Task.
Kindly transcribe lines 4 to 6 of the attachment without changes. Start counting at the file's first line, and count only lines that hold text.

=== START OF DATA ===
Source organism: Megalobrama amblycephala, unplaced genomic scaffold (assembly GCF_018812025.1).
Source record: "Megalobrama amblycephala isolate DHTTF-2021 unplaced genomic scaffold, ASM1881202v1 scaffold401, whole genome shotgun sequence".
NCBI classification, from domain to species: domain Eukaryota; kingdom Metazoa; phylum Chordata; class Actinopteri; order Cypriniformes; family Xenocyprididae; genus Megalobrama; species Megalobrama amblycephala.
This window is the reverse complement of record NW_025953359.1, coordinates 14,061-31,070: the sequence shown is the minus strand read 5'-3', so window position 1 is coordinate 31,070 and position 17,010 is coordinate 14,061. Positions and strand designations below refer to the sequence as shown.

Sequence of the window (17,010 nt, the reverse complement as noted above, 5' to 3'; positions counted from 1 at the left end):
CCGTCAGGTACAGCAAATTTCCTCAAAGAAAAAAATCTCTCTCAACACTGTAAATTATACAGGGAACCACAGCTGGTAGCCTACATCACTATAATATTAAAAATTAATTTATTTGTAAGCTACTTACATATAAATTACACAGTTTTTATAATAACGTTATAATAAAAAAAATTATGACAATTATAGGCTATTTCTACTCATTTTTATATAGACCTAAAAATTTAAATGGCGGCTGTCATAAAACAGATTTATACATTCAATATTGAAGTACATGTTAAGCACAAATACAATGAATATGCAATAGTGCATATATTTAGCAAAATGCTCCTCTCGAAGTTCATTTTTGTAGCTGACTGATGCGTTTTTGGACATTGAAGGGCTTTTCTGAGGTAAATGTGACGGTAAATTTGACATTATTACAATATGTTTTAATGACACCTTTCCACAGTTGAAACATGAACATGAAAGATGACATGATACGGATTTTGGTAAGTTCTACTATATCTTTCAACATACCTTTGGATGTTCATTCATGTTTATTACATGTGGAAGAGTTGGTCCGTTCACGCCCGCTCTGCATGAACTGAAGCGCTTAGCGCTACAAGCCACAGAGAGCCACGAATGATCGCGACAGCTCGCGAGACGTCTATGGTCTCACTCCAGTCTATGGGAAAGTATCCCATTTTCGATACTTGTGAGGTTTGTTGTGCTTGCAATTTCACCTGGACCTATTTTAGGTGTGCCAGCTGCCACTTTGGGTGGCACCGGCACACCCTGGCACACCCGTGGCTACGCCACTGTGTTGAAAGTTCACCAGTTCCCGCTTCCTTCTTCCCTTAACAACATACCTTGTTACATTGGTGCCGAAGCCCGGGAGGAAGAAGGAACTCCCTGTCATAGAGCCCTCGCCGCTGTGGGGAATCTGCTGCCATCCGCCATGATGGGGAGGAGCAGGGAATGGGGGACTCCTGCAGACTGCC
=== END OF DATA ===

This window is the reverse complement of record NW_025953359.1, coordinates 14,061-31,070: the sequence shown is the minus strand read 5'-3', so window position 1 is coordinate 31,070 and position 17,010 is coordinate 14,061. Positions and strand designations below refer to the sequence as shown.

Sequence of the window (17,010 nt, the reverse complement as noted above, 5' to 3'; positions counted from 1 at the left end):
CCGTCAGGTACAGCAAATTTCCTCAAAGAAAAAAATCTCTCTCAACACTGTAAATTATACAGGGAACCACAGCTGGTAGCCTACATCACTATAATATTAAAAATTAATTTATTTGTAAGCTACTTACATATAAATTACACAGTTTTTATAATAACGTTATAATAAAAAAAATTATGACAATTATAGGCTATTTCTACTCATTTTTATATAGACCTAAAAATTTAAATGGCGGCTGTCATAAAACAGATTTATACATTCAATATTGAAGTACATGTTAAGCACAAATACAATGAATATGCAATAGTGCATATATTTAGCAAAATGCTCCTCTCGAAGTTCATTTTTGTAGCTGACTGATGCGTTTTTGGACATTGAAGGGCTTTTCTGAGGTAAATGTGACGGTAAATTTGACATTATTACAATATGTTTTAATGACACCTTTCCACAGTTGAAACATGAACATGAAAGATGACATGATACGGATTTTGGTAAGTTCTACTATATCTTTCAACATACCTTTGGATGTTCATTCATGTTTATTACATGTGGAAGAGTTGGTCCGTTCACGCCCGCTCTGCATGAACTGAAGCGCTTAGCGCTACAAGCCACAGAGAGCCACGAATGATCGCGACAGCTCGCGAGACGTCTATGGTCTCACTCCAGTCTATGGGAAAGTATCCCATTTTCGATACTTGTGAGGTTTGTTGTGCTTGCAATTTCACCTGGACCTATTTTAGGTGTGCCAGCTGCCACTTTGGGTGGCACCGGCACACCCTGGCACACCCGTGGCTACGCCACTGTGTTGAAAGTTCACCAGTTCCCGCTTCCTTCTTCCCTTAACAACATACCTTGTTACATTGGTGCCGAAGCCCGGGAGGAAGAAGGAACTCCCTGTCATAGAGCCCTCGCCGCTGTGGGGAATCTGCTGCCATCCGCCATGATGGGGAGGAGCAGGGAATGGGGGACTCCTGCAGACTGCC